From algebra to French verbs: New app aims to cut out travel time to tutors
Flip the Page Education Services app helps New Brunswick students struggling in French and math
It might be July, but it might not be too early to plan for the first day of school.
A New Brunswick entrepreneur has developed an app to help tutor students, particularly those living in rural areas who need to travel great distances to receive extra help.
"We want to just reduce the overall barriers for education for students everywhere," said Alex English, founder of the Flip the Page Education Services app.
The app is a personalized tutoring service for Grade 3 to 12 in any subject, but with a particular focus on French and math.
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"We realized that math and French are the two main subjects that families are looking for support [in]," said English, who lives in Fredericton.
Learning in rural New Brunswick
The idea came to be in the summer of 2016.
The year before, English and his wife, Tara English, were working on their tutoring business in the greater Woodstock area, where they'd received overwhelming requests from parents to tutor their children.
A lot of parents don't understand French and can't support their children in French at home, so they're looking for outside support.- Alex English
Other tutors in the area were working 25 hours a week to help students trying to catch up for the coming school year, he said.
The Englishes were getting tutoring requests from people as far away as Juniper, almost 70 kilometres north of Woodstock.
"We sat down and we were like, 'How can we help these children experience what the children in Woodstock are experiencing or in bigger centres are experiencing, without forcing them to travel long distances?'" said English, whose family includes several teachers.
"The only way we can shorten the distance is by going online."
Catering to French immersion
He said French was a particularly important service to provide because of New Brunswick's return to a Grade 1 French immersion entry point in 2017.
"We saw that as being a major opportunity for us to jump in and help a lot of students, just because there were so many more students starting French immersion that year," he said.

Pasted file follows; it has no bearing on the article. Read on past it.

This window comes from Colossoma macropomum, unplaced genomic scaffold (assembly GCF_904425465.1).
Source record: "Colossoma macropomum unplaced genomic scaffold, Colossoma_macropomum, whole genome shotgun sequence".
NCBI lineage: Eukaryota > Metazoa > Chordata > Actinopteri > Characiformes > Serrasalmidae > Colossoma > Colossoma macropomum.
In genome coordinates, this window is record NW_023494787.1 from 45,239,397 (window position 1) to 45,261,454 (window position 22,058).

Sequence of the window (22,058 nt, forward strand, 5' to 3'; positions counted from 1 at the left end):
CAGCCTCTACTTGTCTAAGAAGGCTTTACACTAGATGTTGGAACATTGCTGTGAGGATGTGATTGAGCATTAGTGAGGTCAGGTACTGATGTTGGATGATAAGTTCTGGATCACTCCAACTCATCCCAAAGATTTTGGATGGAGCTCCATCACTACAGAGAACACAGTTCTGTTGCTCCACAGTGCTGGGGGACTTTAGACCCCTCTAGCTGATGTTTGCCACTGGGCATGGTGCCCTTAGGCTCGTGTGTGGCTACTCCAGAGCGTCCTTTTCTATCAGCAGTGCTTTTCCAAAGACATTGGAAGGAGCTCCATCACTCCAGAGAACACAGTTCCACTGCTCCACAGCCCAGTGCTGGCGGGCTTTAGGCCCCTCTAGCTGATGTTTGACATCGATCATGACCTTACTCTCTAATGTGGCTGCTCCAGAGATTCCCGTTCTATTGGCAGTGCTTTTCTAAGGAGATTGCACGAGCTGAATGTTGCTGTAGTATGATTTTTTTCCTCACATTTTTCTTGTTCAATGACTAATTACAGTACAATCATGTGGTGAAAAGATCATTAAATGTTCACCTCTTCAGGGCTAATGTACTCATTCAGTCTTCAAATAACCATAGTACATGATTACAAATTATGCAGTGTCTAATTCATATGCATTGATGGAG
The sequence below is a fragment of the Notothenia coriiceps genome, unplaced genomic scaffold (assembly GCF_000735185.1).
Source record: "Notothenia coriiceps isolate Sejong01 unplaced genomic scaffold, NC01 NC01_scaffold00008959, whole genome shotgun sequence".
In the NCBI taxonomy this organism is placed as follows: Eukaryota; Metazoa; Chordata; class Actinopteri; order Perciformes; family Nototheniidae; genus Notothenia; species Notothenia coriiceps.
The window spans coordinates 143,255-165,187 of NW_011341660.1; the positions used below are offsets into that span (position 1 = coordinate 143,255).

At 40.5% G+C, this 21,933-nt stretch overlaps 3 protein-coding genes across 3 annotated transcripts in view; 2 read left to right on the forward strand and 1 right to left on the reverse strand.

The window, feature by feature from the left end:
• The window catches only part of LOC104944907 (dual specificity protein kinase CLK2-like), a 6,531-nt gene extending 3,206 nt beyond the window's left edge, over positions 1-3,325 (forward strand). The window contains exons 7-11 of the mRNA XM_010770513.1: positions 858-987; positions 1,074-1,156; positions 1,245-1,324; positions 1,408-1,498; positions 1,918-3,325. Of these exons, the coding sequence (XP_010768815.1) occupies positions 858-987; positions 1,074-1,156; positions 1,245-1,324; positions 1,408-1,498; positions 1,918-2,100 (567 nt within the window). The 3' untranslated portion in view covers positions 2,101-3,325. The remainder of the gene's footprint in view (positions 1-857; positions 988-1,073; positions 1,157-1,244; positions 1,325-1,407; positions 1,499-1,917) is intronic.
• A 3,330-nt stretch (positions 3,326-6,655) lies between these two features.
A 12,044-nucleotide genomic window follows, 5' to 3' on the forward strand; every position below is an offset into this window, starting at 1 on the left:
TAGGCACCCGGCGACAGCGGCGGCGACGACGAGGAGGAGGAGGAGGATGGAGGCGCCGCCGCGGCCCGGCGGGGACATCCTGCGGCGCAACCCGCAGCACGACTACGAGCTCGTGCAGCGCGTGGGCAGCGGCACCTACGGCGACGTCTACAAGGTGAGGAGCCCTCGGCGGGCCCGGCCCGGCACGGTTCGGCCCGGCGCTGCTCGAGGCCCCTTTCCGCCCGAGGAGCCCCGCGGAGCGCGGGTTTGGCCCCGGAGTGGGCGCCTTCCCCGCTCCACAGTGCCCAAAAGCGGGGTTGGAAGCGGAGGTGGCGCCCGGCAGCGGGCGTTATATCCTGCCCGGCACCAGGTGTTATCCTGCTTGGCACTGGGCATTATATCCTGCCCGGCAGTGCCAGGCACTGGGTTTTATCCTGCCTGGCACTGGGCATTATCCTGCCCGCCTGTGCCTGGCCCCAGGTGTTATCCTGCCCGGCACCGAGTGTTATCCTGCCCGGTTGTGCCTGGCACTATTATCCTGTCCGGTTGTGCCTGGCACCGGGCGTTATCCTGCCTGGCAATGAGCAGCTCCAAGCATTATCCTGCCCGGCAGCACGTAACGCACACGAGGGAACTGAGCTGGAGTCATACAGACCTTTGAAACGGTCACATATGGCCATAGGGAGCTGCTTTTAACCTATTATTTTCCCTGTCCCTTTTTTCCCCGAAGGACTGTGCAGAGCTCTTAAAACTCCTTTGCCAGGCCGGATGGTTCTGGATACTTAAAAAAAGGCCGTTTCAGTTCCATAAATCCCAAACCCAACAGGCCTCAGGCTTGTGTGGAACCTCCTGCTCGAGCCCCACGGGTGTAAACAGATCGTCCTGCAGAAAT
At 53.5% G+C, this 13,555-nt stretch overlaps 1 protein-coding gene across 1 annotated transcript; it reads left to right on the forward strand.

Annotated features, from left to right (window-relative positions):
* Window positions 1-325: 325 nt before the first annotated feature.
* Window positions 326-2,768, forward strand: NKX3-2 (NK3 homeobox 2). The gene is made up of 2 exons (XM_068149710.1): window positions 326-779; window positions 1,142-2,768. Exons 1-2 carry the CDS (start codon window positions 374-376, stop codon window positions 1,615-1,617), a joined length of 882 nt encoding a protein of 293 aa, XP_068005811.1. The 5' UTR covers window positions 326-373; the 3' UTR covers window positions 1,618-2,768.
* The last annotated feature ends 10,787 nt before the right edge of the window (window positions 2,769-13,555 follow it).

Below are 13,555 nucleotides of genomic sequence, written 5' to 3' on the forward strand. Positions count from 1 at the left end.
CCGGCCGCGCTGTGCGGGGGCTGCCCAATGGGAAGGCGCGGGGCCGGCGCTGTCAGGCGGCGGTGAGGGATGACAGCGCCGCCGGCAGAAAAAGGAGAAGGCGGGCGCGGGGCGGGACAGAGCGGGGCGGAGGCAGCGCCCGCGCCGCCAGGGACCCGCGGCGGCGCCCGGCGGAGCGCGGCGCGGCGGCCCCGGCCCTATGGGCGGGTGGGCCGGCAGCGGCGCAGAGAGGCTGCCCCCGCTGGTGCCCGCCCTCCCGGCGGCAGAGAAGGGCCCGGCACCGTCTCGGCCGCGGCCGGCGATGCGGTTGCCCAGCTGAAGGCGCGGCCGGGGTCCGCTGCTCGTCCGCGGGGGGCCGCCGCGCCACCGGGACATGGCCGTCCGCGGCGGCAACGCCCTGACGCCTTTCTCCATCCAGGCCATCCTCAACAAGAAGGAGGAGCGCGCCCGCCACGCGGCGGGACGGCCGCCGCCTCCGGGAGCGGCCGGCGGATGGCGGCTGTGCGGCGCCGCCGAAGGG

The goal of Department of Education policy is to get students to an advanced level on the provincial second-language proficiency scale. The scale has nine levels, with advanced being the third highest.
"A lot of parents don't understand French and can't support their children in French at home, so they're looking for outside support."
Although people can use the app online, its official launch date is in the next few weeks.
The app is New Brunswick-based, but English is hoping to expand and attract more people worldwide.
How the app works
Students looking to be tutored can log onto the app and create profiles. Then they can search the subject they're looking for and scroll through tutors who teach that particular subject and are registered on the app.
On the app, they can look through a tutor's profile and experience and review the ratings given by previous students. A student can also see a tutor's prices.
"We kind of piggybacked on the Uber, Airbnb model of having freelance tutors," he said.
Once students decide on their tutors, they can receive tutoring services through video chats tailored for education. A video includes a white board and a space to share documents.
"You can give them 100 per cent of your attention … a lot of students really thrive with the one-on-one attention," English said.
Tutors have to go through a vetting process and an interview. They also need to provide a criminal record check and education credentials.
"The tutor can be anywhere they want," he said. "So they could be sitting on the beach in Florida, or they could be sitting at home in New Brunswick."